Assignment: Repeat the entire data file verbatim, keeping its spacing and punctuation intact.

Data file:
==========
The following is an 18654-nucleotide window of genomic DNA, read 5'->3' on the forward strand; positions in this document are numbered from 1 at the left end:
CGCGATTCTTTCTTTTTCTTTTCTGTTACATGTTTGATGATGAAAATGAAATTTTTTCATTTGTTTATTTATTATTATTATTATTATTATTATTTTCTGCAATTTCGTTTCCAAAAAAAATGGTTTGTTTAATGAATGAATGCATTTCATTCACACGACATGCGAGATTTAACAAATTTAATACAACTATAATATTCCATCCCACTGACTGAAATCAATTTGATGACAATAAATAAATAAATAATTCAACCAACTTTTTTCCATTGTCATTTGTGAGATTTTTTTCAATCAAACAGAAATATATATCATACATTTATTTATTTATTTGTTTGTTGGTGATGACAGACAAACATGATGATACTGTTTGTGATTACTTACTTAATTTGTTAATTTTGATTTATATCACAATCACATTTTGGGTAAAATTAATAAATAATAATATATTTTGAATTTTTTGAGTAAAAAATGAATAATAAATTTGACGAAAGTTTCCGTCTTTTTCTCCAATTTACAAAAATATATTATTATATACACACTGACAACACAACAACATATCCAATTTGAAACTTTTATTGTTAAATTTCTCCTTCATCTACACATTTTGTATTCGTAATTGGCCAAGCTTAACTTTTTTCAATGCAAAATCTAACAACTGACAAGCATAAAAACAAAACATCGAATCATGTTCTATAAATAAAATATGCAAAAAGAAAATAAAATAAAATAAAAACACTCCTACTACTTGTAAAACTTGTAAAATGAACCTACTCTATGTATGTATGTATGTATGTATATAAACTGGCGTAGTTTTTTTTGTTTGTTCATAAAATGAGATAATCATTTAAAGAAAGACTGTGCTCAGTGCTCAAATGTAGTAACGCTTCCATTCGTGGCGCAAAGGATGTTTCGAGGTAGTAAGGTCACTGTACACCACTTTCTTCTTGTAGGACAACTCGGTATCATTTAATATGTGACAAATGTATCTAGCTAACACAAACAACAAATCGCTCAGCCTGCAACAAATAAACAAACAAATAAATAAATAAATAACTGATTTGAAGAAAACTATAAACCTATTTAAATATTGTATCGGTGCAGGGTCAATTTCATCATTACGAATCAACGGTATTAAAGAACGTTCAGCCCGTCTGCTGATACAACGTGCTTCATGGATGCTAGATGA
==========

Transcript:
The following is an 18654-nucleotide window of genomic DNA, read 5'->3' on the forward strand; positions in this document are numbered from 1 at the left end:
CGCGATTCTTTCTTTTTCTTTTCTGTTACATGTTTGATGATGAAAATGAAATTTTTTCATTTGTTTATTTATTATTATTATTATTATTATTATTTTCTGCAATTTCGTTTCCAAAAAAAATGGTTTGTTTAATGAATGAATGCATTTCATTCACACGACATGCGAGATTTAACAAATTTAATACAACTATAATATTCCATCCCACTGACTGAAATCAATTTGATGACAATAAATAAATAAATAATTCAACCAACTTTTTTCCATTGTCATTTGTGAGATTTTTTTCAATCAAACAGAAATATATATCATACATTTATTTATTTATTTGTTTGTTGGTGATGACAGACAAACATGATGATACTGTTTGTGATTACTTACTTAATTTGTTAATTTTGATTTATATCACAATCACATTTTGGGTAAAATTAATAAATAATAATATATTTTGAATTTTTTGAGTAAAAAATGAATAATAAATTTGACGAAAGTTTCCGTCTTTTTCTCCAATTTACAAAAATATATTATTATATACACACTGACAACACAACAACATATCCAATTTGAAACTTTTATTGTTAAATTTCTCCTTCATCTACACATTTTGTATTCGTAATTGGCCAAGCTTAACTTTTTTCAATGCAAAATCTAACAACTGACAAGCATAAAAACAAAACATCGAATCATGTTCTATAAATAAAATATGCAAAAAGAAAATAAAATAAAATAAAAACACTCCTACTACTTGTAAAACTTGTAAAATGAACCTACTCTATGTATGTATGTATGTATGTATATAAACTGGCGTAGTTTTTTTTGTTTGTTCATAAAATGAGATAATCATTTAAAGAAAGACTGTGCTCAGTGCTCAAATGTAGTAACGCTTCCATTCGTGGCGCAAAGGATGTTTCGAGGTAGTAAGGTCACTGTACACCACTTTCTTCTTGTAGGACAACTCGGTATCATTTAATATGTGACAAATGTATCTAGCTAACACAAACAACAAATCGCTCAGCCTGCAACAAATAAACAAACAAATAAATAAATAAATAACTGATTTGAAGAAAACTATAAACCTATTTAAATATTGTATCGGTGCAGGGTCAATTTCATCATTACGAATCAACGGTATTAAAGAACGTTCAGCCCGTCTGCTGATACAACGTGCTTCATGGATGCTAGATGA